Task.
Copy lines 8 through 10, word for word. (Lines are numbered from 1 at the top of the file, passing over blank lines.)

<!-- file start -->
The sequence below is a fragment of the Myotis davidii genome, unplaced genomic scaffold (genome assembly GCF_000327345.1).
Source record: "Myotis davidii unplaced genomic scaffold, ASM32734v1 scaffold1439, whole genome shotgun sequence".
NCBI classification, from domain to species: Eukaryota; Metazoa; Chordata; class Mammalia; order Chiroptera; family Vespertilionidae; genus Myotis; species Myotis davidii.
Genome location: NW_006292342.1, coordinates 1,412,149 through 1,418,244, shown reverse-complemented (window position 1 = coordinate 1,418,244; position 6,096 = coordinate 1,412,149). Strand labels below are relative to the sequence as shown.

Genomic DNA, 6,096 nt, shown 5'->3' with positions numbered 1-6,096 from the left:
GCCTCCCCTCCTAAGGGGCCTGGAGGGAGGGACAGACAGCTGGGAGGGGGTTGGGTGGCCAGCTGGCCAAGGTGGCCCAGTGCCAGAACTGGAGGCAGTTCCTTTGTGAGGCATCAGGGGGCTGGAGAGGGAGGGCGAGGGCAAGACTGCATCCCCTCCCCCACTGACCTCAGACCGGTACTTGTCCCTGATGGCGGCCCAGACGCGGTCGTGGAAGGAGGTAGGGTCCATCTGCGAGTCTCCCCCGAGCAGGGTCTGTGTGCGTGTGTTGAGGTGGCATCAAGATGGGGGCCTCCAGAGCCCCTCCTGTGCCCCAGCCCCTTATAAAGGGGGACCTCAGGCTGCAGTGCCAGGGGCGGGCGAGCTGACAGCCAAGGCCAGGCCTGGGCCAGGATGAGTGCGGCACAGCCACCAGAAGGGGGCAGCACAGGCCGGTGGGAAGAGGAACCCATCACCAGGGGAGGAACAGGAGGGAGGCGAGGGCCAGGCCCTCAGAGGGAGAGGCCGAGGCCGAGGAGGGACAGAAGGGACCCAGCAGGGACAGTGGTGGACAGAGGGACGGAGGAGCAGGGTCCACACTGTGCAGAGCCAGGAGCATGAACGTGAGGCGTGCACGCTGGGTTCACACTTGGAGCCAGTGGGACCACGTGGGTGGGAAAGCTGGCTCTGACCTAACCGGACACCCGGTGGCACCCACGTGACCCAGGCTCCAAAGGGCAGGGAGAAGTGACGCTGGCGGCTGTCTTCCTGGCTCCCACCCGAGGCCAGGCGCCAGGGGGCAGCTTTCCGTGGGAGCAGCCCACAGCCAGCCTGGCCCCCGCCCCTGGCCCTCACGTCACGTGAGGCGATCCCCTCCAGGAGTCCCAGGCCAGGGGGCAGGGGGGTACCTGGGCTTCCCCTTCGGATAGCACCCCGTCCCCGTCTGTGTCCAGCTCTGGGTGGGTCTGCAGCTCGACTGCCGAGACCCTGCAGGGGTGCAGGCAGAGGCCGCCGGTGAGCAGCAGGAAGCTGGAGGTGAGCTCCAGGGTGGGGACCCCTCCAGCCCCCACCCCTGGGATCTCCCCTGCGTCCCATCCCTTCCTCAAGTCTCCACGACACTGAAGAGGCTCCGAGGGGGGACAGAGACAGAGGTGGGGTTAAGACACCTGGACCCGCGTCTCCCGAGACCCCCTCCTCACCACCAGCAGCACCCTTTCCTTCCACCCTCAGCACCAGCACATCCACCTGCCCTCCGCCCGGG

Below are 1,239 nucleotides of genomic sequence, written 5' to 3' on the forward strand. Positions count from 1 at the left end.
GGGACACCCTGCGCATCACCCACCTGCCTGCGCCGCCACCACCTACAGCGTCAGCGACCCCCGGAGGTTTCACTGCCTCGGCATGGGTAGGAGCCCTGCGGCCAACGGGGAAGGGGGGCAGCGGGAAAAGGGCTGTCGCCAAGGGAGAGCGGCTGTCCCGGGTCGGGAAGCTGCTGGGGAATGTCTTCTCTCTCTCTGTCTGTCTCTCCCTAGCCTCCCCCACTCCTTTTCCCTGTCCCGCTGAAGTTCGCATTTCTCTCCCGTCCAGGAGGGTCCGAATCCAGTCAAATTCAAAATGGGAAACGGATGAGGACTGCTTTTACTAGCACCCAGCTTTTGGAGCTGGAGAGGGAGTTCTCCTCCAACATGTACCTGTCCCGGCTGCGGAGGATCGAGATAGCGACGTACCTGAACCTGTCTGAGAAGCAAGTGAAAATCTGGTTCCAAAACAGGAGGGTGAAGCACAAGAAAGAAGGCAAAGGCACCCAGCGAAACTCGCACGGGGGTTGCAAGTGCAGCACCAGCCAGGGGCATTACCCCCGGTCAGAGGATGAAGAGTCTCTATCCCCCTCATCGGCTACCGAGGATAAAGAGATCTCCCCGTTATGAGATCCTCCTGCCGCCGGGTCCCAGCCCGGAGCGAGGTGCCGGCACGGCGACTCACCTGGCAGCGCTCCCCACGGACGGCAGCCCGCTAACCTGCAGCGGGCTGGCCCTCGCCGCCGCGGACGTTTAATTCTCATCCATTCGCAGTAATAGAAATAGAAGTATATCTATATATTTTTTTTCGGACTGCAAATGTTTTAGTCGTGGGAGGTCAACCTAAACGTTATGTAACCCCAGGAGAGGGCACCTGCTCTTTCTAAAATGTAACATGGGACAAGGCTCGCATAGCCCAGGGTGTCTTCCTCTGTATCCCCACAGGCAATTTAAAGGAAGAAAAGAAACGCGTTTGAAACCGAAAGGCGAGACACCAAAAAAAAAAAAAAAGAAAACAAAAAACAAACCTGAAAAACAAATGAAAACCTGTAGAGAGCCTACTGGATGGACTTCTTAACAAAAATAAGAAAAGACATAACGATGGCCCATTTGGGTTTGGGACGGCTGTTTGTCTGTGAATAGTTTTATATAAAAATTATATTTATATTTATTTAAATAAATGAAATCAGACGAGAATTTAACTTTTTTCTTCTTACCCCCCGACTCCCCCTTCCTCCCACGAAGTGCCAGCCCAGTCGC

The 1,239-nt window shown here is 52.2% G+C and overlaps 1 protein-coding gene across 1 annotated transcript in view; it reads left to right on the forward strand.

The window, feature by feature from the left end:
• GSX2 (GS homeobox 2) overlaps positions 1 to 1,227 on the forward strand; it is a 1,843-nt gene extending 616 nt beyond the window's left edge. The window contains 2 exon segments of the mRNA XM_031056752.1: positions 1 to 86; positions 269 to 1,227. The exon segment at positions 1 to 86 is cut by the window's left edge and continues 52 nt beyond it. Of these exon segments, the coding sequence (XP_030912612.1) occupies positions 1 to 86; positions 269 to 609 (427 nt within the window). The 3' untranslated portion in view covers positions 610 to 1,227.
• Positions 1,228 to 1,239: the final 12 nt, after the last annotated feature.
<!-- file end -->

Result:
GGGACACCCTGCGCATCACCCACCTGCCTGCGCCGCCACCACCTACAGCGTCAGCGACCCCCGGAGGTTTCACTGCCTCGGCATGGGTAGGAGCCCTGCGGCCAACGGGGAAGGGGGGCAGCGGGAAAAGGGCTGTCGCCAAGGGAGAGCGGCTGTCCCGGGTCGGGAAGCTGCTGGGGAATGTCTTCTCTCTCTCTGTCTGTCTCTCCCTAGCCTCCCCCACTCCTTTTCCCTGTCCCGCTGAAGTTCGCATTTCTCTCCCGTCCAGGAGGGTCCGAATCCAGTCAAATTCAAAATGGGAAACGGATGAGGACTGCTTTTACTAGCACCCAGCTTTTGGAGCTGGAGAGGGAGTTCTCCTCCAACATGTACCTGTCCCGGCTGCGGAGGATCGAGATAGCGACGTACCTGAACCTGTCTGAGAAGCAAGTGAAAATCTGGTTCCAAAACAGGAGGGTGAAGCACAAGAAAGAAGGCAAAGGCACCCAGCGAAACTCGCACGGGGGTTGCAAGTGCAGCACCAGCCAGGGGCATTACCCCCGGTCAGAGGATGAAGAGTCTCTATCCCCCTCATCGGCTACCGAGGATAAAGAGATCTCCCCGTTATGAGATCCTCCTGCCGCCGGGTCCCAGCCCGGAGCGAGGTGCCGGCACGGCGACTCACCTGGCAGCGCTCCCCACGGACGGCAGCCCGCTAACCTGCAGCGGGCTGGCCCTCGCCGCCGCGGACGTTTAATTCTCATCCATTCGCAGTAATAGAAATAGAAGTATATCTATATATTTTTTTTCGGACTGCAAATGTTTTAGTCGTGGGAGGTCAACCTAAACGTTATGTAACCCCAGGAGAGGGCACCTGCTCTTTCTAAAATGTAACATGGGACAAGGCTCGCATAGCCCAGGGTGTCTTCCTCTGTATCCCCACAGGCAATTTAAAGGAAGAAAAGAAACGCGTTTGAAACCGAAAGGCGAGACACCAAAAAAAAAAAAAAAGAAAACAAAAAACAAACCTGAAAAACAAATGAAAACCTGTAGAGAGCCTACTGGATGGACTTCTTAACAAAAATAAGAAAAGACATAACGATGGCCCATTTGGGTTTGGGACGGCTGTTTGTCTGTGAATAGTTTTATATAAAAATTATATTTATATTTATTTAAATAAATGAAATCAGACGAGAATTTAACTTTTTTCTTCTTACCCCCCGACTCCCCCTTCCTCCCACGAAGTGCCAGCCCAGTCGC

The 1,239-nt window shown here is 52.2% G+C and overlaps 1 protein-coding gene across 1 annotated transcript in view; it reads left to right on the forward strand.

The window, feature by feature from the left end: